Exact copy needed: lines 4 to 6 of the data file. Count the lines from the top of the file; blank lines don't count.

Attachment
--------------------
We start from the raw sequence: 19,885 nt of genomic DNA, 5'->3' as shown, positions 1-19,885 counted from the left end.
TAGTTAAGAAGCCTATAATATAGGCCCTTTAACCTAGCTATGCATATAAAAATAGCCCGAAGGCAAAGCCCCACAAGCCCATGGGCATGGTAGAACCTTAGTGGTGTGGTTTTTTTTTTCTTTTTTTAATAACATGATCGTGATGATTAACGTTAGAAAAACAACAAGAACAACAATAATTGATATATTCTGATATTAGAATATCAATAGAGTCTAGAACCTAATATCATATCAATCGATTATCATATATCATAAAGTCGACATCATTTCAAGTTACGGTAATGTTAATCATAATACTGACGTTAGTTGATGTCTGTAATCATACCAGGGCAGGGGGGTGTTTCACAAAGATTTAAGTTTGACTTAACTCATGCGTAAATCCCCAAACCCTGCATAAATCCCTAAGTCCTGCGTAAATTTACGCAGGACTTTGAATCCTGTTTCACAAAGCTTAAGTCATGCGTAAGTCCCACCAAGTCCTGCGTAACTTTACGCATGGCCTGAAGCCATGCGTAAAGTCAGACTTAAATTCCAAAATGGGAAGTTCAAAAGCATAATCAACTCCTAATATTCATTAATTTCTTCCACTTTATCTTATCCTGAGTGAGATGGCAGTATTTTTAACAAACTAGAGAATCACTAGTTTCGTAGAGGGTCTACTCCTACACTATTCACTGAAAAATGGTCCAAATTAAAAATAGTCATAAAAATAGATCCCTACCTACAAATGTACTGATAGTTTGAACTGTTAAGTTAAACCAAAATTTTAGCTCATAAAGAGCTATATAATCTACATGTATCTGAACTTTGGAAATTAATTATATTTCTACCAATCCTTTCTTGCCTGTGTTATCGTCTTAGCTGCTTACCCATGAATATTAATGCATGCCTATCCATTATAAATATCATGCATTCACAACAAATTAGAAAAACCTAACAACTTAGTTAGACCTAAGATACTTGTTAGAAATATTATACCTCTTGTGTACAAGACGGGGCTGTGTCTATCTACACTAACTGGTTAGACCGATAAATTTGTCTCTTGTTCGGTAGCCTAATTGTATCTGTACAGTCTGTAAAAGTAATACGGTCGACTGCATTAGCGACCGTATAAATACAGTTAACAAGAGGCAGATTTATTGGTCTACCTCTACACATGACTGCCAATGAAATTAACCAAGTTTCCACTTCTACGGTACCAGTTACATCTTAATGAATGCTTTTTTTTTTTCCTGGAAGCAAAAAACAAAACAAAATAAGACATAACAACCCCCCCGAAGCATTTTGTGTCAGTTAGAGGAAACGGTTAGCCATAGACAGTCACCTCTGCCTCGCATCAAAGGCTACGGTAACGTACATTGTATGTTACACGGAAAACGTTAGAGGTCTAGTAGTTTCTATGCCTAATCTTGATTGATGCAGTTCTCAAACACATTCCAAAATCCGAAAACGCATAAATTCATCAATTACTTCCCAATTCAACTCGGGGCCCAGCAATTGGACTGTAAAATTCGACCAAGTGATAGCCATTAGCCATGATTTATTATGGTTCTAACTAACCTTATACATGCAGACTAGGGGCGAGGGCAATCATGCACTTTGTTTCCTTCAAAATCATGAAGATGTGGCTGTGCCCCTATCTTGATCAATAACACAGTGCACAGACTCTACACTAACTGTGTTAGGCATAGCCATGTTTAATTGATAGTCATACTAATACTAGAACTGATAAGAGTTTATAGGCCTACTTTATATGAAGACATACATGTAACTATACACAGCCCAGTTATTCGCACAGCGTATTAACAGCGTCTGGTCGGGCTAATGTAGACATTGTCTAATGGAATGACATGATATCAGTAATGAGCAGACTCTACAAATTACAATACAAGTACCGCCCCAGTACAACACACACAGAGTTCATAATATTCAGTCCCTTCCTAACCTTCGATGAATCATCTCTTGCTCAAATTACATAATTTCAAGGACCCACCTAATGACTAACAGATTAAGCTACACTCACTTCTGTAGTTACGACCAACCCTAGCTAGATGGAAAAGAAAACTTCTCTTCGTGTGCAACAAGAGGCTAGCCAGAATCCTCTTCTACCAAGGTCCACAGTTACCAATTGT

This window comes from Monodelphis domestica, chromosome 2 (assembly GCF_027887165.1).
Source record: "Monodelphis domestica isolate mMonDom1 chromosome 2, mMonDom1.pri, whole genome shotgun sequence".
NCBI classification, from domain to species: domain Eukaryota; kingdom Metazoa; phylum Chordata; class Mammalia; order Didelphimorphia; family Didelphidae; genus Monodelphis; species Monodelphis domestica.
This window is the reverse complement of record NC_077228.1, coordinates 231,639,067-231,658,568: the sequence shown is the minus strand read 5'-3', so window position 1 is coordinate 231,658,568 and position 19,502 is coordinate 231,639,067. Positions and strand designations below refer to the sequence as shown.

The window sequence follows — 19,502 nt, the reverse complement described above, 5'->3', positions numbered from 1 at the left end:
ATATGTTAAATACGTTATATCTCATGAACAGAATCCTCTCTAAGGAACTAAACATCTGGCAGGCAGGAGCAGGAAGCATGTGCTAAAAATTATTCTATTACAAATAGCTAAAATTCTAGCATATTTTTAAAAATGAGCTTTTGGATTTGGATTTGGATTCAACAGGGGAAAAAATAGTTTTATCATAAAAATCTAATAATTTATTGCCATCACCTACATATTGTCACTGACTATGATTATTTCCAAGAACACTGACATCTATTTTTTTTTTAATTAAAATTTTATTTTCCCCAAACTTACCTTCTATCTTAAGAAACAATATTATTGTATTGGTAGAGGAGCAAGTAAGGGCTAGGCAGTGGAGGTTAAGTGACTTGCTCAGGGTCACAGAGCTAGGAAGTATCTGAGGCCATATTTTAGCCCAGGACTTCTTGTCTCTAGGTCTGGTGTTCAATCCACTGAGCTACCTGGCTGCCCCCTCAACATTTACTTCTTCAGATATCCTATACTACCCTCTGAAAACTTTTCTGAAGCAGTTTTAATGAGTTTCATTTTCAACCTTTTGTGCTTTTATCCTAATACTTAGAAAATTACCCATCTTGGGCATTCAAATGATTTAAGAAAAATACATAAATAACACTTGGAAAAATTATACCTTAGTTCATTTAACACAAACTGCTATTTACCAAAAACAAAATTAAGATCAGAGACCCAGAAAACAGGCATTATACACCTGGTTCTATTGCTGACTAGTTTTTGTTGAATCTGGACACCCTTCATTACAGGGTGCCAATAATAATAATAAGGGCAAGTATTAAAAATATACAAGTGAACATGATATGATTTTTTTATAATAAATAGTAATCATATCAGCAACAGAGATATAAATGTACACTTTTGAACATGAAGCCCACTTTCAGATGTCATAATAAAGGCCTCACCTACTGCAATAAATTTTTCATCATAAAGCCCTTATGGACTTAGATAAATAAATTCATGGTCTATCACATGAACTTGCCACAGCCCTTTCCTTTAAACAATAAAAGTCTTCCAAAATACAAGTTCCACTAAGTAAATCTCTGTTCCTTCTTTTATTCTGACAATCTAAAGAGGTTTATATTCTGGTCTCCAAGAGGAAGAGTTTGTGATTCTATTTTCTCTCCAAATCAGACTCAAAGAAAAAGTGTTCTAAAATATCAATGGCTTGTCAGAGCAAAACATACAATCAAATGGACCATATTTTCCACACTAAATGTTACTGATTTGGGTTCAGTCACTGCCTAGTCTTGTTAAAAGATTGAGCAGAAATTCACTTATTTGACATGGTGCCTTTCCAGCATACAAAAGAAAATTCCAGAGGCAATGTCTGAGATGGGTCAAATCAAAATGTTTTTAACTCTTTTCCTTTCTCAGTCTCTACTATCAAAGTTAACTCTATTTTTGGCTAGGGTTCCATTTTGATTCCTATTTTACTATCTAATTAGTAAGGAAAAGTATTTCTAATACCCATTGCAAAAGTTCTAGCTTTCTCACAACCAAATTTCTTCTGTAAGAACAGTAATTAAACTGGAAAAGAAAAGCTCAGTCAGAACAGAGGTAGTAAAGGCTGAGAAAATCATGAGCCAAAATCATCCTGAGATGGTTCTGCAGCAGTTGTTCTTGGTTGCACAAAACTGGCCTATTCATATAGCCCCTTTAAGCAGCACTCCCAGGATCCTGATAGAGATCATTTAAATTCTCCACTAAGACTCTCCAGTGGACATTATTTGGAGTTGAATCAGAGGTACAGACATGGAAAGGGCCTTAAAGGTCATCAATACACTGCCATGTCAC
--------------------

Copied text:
Source record: "Monodelphis domestica isolate mMonDom1 chromosome 2, mMonDom1.pri, whole genome shotgun sequence".
NCBI classification, from domain to species: domain Eukaryota; kingdom Metazoa; phylum Chordata; class Mammalia; order Didelphimorphia; family Didelphidae; genus Monodelphis; species Monodelphis domestica.
This window is the reverse complement of record NC_077228.1, coordinates 231,639,067-231,658,568: the sequence shown is the minus strand read 5'-3', so window position 1 is coordinate 231,658,568 and position 19,502 is coordinate 231,639,067. Positions and strand designations below refer to the sequence as shown.